I did not do it! I did not pick The Room after Carole made us watch in for the podcast! I didn’t! It’s bullshit. I did not! Oh, hi folks. November was not a fantastic month for first time watches for me (excluding 2014 releases, of course). Barely any of those listed above scored any more than 3.5 stars out of 5. Well, excluding the Robert Altman directed, Joan Tewkesbury written musical drama Nashville, that is. As anyone who has read our Meet the Critics page will be aware, I bloody hate musicals. Even more so when it is essentially country music. To give a little bit of context as to why I ended up watching this; for much of November, my internet was down. This meant I finally had to open that envelope from LOVEFiLM (yes, it’s a perennial problem that I leave them on the side unopened for up to 6 weeks at a time before bothering with them) and put on the three hour long DVD. After 20 minutes in, I really wanted to give up on Nashville. It just wasn’t winning me over, I hated the music, it seemed completely devoid of plot and interesting characters, and was so, so slow. Even 20 minutes from the end, despite a vast improvement, I was still checking the digital display on my blu-ray player, trying to work out how long was left. And then…. it ended. And I was gutted. Quite unaware of exactly what had happened, it seems that despite my protestations at terrible country music, an inordinate run time and a lack of uniquely interesting characters, I was actually gutted that Nashville had finished. So I sat there, I thought about it, and came to the conclusion that actually, I had enjoyed it. More than enjoyed, I had really, really liked it. I realised that the character is the place, and the people, and the music, and all that it entails. The story is the simple story of life. Of celebrity, of love, of exploitation, of triumph, humiliation, of belonging, of culture, of family… of Nashville. It wasn’t just a well acted and well shot film. It was a key hole and I had been peering through it solidly for 160 minutes, confused, enthralled and unaware.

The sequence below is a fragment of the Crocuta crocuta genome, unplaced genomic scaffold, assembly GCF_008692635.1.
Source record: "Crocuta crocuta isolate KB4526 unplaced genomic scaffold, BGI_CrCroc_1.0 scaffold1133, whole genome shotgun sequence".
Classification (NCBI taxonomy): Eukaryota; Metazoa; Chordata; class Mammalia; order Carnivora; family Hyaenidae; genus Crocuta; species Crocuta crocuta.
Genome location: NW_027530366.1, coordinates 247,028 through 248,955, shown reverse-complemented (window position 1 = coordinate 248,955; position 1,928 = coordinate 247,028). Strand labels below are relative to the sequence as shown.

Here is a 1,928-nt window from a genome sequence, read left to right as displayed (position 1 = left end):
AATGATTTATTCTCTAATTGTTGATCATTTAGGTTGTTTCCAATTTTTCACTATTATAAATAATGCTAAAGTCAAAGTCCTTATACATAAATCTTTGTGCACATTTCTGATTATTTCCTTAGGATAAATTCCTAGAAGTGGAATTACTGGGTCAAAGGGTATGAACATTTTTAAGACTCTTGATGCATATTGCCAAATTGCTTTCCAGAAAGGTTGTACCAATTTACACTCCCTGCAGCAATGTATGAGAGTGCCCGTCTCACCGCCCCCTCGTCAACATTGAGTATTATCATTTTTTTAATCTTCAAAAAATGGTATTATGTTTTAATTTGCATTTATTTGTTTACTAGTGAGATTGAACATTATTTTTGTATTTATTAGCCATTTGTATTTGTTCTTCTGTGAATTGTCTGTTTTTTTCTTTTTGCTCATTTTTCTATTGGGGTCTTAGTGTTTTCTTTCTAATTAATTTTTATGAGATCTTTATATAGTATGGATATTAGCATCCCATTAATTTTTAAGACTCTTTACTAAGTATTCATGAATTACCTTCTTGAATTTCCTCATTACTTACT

3-ironDecember – Brother (2000); Bait (2012); Skeletons (2010); Afflicted (2012); Labyrinth (1986); Willow (1988); Scrooge (1951); The Coast Guard (2002); L.A. Confidential (1997); 3-IRON (2004)